Review: Einstein, Master of the Universe
Albert Einstein is the latest scientific genius to have lured a scriptwriter into the trap of biography. Jess Newman was clearly intrigued by the mind of the famous theoretical physicist when she started to write the sung-through musical Einstein: Master of the Universe. Watching it, you can feel her yearning to see the world as he saw it, if even for a moment, and to understand what he saw. Her audience, I’m sure, is after the same thing, but it quickly becomes apparent that this is something she either cannot, will not or has lost interest in delivering.
This is one of those biopics that gravitates more towards the “man behind the science” than the work itself. The bulk of the story is taken up by Einstein’s younger years at university, starting just after the turn of the century, until he travelled to America in the early 30s. His two marriages are used as a frame for his journey from patent office clerk to Nobel-prize-winning physicist. Mileva Marić, his long-suffering first wife, can only stand his obsession with his theories for so long, and his affair with Elsa Löwenthal is the last straw. Elsa marries the famous man whose mind mystifies her, but the mystery soon loses its novelty as it did with Mileva. There’s only so far you can go with someone who always keeps you on the outer.
Ironically, and perhaps even intentionally, the audience feels the same way. Despite the beautiful projection art and animation from Jack Crosby, and Newman’s impassioned tunes and lyrics, Einstein’s inner world remains inaccessible, and its highlighted connections to our human world are just a little too trite, even for a musical. We understand that this is an underdog story, one about an ambitious young man hoping to prove everyone wrong, because we’ve seen those kinds of stories before. The young academic’s contemporaries and rivals are amusing villains in their own right, but the substance of his conflicts with them, the science itself, is not given the space to be understood and appreciated. Much of it is stuffed into the throwaway lines of babble that fill up the more light-hearted comedic songs.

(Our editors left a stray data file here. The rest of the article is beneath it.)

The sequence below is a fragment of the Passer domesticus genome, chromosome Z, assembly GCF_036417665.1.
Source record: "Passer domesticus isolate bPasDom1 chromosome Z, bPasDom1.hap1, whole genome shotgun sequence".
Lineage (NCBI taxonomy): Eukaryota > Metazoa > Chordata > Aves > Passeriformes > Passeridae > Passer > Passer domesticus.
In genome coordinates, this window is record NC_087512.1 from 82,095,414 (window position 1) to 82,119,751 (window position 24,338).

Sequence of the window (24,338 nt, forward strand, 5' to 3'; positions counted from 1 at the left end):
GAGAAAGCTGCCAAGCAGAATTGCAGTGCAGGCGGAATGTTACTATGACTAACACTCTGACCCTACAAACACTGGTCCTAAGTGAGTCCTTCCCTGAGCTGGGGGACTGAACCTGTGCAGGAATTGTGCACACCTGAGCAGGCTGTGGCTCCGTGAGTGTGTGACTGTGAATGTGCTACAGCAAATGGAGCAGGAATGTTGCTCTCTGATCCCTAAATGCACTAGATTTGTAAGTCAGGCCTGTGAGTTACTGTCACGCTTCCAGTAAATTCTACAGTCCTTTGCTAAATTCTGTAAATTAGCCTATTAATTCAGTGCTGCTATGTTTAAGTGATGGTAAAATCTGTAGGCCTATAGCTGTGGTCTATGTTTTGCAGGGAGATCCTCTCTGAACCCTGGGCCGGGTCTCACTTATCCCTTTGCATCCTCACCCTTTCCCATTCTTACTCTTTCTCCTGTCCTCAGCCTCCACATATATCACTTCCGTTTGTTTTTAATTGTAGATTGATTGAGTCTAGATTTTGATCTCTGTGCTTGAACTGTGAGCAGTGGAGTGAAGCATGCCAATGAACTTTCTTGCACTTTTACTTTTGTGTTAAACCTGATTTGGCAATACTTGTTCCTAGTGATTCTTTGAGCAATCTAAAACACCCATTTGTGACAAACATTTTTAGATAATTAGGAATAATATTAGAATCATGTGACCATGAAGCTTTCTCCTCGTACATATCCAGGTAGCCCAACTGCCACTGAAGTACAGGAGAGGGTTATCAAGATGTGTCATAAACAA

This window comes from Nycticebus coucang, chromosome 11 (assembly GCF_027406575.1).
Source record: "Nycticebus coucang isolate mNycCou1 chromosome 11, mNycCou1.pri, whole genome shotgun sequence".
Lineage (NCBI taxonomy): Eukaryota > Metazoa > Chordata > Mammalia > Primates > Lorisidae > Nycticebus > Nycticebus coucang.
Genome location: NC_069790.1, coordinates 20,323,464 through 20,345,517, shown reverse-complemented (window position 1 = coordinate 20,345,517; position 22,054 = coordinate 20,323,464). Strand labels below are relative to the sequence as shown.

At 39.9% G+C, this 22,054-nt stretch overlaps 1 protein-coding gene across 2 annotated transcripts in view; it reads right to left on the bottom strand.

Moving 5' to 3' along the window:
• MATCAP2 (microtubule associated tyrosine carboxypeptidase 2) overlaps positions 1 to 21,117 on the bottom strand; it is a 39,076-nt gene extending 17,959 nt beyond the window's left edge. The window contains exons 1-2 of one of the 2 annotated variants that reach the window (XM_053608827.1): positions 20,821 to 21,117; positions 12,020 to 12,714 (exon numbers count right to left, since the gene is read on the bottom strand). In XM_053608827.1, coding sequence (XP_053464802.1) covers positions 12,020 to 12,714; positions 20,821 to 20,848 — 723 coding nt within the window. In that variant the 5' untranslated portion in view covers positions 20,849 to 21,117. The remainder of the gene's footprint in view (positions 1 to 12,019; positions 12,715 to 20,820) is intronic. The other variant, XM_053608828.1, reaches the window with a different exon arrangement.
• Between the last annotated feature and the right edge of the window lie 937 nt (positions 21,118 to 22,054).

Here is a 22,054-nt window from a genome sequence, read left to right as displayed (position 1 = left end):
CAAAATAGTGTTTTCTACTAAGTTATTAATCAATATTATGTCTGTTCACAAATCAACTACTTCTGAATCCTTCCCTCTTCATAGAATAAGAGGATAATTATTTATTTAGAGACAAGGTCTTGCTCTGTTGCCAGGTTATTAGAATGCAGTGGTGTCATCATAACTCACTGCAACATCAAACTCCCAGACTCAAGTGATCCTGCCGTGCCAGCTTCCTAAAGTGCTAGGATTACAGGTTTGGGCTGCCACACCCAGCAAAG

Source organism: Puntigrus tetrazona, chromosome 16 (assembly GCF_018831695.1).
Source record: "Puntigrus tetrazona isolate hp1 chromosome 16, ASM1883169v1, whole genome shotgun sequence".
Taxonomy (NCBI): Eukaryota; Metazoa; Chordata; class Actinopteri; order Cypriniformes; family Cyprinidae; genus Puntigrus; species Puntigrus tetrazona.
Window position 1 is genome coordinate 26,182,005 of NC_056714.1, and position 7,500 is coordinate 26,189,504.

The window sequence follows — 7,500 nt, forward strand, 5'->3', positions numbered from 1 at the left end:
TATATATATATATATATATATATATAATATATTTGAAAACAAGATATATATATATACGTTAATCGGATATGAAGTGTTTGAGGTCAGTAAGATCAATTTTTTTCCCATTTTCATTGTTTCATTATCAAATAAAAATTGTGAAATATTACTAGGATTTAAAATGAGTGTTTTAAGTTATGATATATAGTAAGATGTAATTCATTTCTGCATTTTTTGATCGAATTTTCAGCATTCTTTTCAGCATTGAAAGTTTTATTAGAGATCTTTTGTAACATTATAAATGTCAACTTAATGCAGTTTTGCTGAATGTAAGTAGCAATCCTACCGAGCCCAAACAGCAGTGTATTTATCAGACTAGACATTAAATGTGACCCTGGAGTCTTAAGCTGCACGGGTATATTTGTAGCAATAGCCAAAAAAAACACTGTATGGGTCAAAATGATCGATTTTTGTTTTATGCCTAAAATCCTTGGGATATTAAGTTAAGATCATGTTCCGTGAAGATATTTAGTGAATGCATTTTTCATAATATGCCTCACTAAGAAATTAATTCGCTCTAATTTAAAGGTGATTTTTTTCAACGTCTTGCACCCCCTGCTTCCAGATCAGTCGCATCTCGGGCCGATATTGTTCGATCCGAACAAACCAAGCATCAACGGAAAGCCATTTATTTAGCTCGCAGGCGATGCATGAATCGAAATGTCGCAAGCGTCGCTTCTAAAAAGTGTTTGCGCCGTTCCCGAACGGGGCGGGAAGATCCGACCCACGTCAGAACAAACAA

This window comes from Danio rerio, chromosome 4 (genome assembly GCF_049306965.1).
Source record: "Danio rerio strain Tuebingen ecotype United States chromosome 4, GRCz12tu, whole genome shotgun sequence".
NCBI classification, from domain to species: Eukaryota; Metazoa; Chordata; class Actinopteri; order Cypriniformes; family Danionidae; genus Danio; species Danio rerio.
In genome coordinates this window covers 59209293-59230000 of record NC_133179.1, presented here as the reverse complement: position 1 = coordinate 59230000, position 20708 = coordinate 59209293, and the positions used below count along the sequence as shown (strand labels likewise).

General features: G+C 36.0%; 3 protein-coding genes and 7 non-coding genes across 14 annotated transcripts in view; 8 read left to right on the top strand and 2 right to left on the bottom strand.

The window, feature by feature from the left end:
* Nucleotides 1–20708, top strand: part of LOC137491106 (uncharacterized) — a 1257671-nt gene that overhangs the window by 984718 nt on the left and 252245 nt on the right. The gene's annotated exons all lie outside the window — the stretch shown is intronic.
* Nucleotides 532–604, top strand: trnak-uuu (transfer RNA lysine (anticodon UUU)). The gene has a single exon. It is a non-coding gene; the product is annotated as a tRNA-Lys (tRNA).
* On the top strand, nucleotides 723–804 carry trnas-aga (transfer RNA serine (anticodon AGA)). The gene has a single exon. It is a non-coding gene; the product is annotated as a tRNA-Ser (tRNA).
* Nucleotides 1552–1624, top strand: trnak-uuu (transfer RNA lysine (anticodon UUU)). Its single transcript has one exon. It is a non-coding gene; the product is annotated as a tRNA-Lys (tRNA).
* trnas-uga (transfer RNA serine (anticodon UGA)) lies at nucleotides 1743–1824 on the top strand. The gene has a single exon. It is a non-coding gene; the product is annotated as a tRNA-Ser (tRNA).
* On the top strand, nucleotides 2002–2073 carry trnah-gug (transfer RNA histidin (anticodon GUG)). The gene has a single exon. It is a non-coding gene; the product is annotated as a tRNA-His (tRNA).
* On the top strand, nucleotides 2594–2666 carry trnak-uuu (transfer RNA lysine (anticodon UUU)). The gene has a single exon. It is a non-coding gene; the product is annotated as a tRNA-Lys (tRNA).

Most of the big pathos numbers are set aside for an equally expected story, that of the man who was a great genius but a failure of a husband and father. The more refreshing aspect of this subplot is Mileva, who, as a mathematics student, has much more to offer than Albert gives her credit for. Again, rather like the audience, she wants to be treated as an equal, and is tired of being shut out. She can see that her husband’s head is buzzing with thoughts, but, as she tells him repeatedly, her family cannot live on thoughts.
It is not enough just to watch a man sit at his desk and rave about his epiphanies in the vaguest of terms. We need something to take away from it. We want to hear something that we haven’t heard before, or at least something that we haven’t heard so many times before.
In this regard, it seems as though Newman simply made the mistake of picking the wrong years to focus on. While Einstein’s early career might not have offered much original material to work with, his time in America as a refugee, his involvement in the Second World War and in the civil rights movement, his religious writings, and the many other chapters in his later years may well have been theatrical dynamite.
Newman’s compositions, the talents of the triple-threat cast and the skill of the production team are all top notch, all impressively assembled and ready to deliver a fascinating, remarkable story. Unfortunately, it looks like the timeline was being held the wrong way up in the script development process, leading to the expansion of the years that play out more like celebrity gossip than historical biography, and the baffling omission of the meatier material.
Review written by Christian Tsoutsouvas
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